In discussion with a client recently about possible use cases for Cumulus Networks and an interesting persecutive came up. A half-joking solution was to define an network operating system standard on Cumulus Linux. As a result, the purchasing process would state that any hardware would be considered provided that it was certified and supported by Cumulus Linux. In purchasing parlance, defining a software standard is acceptable where a defining a hardware standard is not.
Crazy ? Radical ?
My client has some unique requirements around keeping costs as low as possible. When purchasing network equipment, it is purchased with 3 years of maintenance, installation, cables and modules as a full spec included in the full price. This approach highlights the less obvious costs of support contracts, modules, “approved” cables and creates an apples-to-apples comparison for total cost which excludes many popular vendors.
One problem is that many suppliers are repeatedly attempting to “sell” products that simply do not match the price or service profile. Since Corporate policy states that any response must be considered and evaluated this leads to a massive waste of time in meetings with sales people who have no chance to win the business. Their equipment is expensive and highly improbable to be awarded the contract.
A half-joking solution was to define an “network operating system standard” on Cumulus Linux. As a result, the purchasing process would state that any hardware would be considered provided that it was certified and supported by Cumulus Linux. In purchasing parlance, defining a software standard is acceptable where a defining a hardware standard is not. Cumulus Linux is well priced and support is reasonable.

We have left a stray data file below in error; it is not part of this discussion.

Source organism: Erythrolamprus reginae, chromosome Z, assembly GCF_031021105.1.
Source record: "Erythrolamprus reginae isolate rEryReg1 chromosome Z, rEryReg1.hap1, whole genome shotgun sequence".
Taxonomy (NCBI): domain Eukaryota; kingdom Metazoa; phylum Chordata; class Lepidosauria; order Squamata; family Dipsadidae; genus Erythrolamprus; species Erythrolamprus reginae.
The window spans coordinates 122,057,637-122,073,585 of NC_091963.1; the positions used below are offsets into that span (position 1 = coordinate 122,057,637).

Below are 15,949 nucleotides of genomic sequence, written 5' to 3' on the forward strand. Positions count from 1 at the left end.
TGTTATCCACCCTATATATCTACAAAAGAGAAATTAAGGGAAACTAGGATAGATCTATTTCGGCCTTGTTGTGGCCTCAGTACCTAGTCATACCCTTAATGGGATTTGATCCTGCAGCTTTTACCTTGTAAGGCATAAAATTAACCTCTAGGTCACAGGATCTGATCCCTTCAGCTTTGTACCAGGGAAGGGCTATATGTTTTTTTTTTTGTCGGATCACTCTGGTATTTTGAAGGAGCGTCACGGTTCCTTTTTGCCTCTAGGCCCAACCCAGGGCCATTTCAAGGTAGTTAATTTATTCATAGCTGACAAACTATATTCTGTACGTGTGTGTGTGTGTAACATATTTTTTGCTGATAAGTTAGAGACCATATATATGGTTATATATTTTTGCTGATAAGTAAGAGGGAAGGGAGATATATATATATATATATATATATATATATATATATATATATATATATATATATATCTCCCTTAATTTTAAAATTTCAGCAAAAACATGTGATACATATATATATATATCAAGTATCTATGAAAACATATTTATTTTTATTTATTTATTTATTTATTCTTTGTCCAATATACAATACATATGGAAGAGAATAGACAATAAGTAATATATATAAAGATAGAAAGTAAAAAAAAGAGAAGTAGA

The result ? Less time in pointless sales calls and less purchasing reviews because all products would be at the lower end of the price scale. At the same time, software consistency is achieved. We even discussed removing hardware maintenance and opting for “self sparing” plan by purchasing extra assets (this didn’t work out when we did “napkin numbers”).
Crazy ? Maybe. But there is a certain elegance to it. Ten years ago, it was common for companies to implement Cisco EIGRP because we all knew that this created a Cisco-only solution. At the time, Cisco was the only company making feature rich products that had decent support when compared with competitors. Its the same idea just using a different trigger.
I wonder if it would catch on for some customers ?